In the course of my own research on definitions of Fascism in a survey of the political science literature, and drawing also on the framework used in the the RD Labs Fascist Elements Test (2020), I have arrived at the tentative list of 15 elements of Fascism below. Please see the detailed Bibliography below for the academic sources from which I developed this list, which I hope will prove as helpful to others as I have found it to be in my own research.

As a prefatory note, please note that it is the relationship of these elements when combined together that defines a Fascist leader, government, or individual and not any one of them alone, as Professor of Politics Andrew Vincent and the creators of the RD Labs Fascist Elements Test (2020) have noted.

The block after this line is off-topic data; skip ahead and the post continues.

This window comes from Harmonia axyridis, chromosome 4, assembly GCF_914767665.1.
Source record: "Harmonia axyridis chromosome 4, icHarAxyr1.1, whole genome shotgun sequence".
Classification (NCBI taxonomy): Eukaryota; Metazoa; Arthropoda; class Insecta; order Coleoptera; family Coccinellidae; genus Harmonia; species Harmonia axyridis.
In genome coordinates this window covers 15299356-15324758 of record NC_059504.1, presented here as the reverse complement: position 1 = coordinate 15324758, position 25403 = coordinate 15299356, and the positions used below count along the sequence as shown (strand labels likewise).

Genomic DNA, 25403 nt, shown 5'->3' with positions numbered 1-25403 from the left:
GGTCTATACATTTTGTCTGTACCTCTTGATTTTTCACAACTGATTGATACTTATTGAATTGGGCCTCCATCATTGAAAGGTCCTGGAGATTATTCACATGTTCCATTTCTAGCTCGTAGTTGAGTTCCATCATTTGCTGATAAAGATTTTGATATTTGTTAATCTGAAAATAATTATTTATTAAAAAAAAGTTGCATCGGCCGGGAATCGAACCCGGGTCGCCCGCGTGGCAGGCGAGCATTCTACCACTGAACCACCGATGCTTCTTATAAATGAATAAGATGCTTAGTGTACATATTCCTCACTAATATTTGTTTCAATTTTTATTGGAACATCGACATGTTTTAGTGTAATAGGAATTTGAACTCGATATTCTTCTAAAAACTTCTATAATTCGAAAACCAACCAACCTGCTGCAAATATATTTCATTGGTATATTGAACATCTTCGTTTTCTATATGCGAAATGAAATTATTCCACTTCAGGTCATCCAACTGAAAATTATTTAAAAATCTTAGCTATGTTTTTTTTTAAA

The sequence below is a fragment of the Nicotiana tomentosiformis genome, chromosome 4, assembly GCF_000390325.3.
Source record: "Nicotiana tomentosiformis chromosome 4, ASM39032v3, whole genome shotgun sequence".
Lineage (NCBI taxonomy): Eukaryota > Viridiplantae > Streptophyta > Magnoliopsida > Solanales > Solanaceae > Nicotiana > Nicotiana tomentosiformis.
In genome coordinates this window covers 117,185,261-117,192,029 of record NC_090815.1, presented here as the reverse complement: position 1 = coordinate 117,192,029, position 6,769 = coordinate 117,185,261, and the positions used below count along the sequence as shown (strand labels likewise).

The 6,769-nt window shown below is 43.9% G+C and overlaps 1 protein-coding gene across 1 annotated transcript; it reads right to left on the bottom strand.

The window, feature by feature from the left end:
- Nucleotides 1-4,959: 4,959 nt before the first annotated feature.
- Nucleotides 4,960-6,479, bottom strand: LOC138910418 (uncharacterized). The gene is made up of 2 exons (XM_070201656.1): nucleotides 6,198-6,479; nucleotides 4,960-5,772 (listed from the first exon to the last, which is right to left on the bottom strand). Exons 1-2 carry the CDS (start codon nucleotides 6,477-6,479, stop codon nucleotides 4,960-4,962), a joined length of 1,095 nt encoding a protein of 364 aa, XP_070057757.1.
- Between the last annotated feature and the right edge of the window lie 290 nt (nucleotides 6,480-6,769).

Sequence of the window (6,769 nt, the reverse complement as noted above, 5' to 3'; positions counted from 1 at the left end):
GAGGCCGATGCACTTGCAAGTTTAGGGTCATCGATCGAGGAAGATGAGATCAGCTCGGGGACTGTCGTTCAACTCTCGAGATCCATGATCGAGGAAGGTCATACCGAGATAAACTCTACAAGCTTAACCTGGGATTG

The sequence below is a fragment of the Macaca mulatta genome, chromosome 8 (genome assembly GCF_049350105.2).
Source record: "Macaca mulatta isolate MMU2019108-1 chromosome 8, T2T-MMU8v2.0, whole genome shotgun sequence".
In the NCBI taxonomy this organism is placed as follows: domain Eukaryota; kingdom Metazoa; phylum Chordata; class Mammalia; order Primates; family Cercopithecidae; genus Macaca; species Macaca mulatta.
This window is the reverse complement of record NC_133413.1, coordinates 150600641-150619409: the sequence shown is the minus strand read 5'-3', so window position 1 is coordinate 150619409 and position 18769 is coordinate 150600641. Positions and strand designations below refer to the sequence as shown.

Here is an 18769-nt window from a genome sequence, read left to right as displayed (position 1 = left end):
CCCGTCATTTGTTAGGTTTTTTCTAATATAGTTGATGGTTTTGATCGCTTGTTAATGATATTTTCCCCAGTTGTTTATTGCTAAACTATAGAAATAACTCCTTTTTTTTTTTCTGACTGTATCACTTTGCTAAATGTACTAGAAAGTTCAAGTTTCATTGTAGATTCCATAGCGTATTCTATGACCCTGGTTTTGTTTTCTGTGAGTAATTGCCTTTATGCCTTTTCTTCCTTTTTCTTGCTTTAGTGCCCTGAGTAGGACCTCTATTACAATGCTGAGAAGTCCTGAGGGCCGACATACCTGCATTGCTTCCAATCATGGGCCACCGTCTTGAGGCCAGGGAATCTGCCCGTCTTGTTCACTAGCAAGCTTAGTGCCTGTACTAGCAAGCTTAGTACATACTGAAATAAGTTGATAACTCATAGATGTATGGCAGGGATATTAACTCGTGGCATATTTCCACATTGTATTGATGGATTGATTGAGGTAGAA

For instance, conservatives tend to believe in traditional values, but this fact alone does not make them Fascist. Similarly, liberals tend to favour firms of corporatism, but this tendency alone does not constitute Fascism.

Bearing in mind these preliminary concerns, here are top 15 elements of Fascism that have repeatedly arisen in contemporary research.

Bonito Mussolini and Adolf Hitler, two Fascist dictators.

B. 15 Elements of Fascism

1. Hypernationalism: Strong, patriotic emphasis on the importance of and supremacy of the Nation over other Nations and requiring strong control of the rights and freedoms of citizens in the name of the “order of the State.”

2. Religionization of the State: The tendency to glorify and publicly praise and adore the ruling leader, Party, and State with elaborate pageantry, propaganda, ritualistic, and displays of symbols. Personality cultism surrounding the leader is central to this religionization.

3. Corporatism: The belief that the state should step in to guide, coordinate, and control production, as well as coordinate negotiations between employers and labor unions.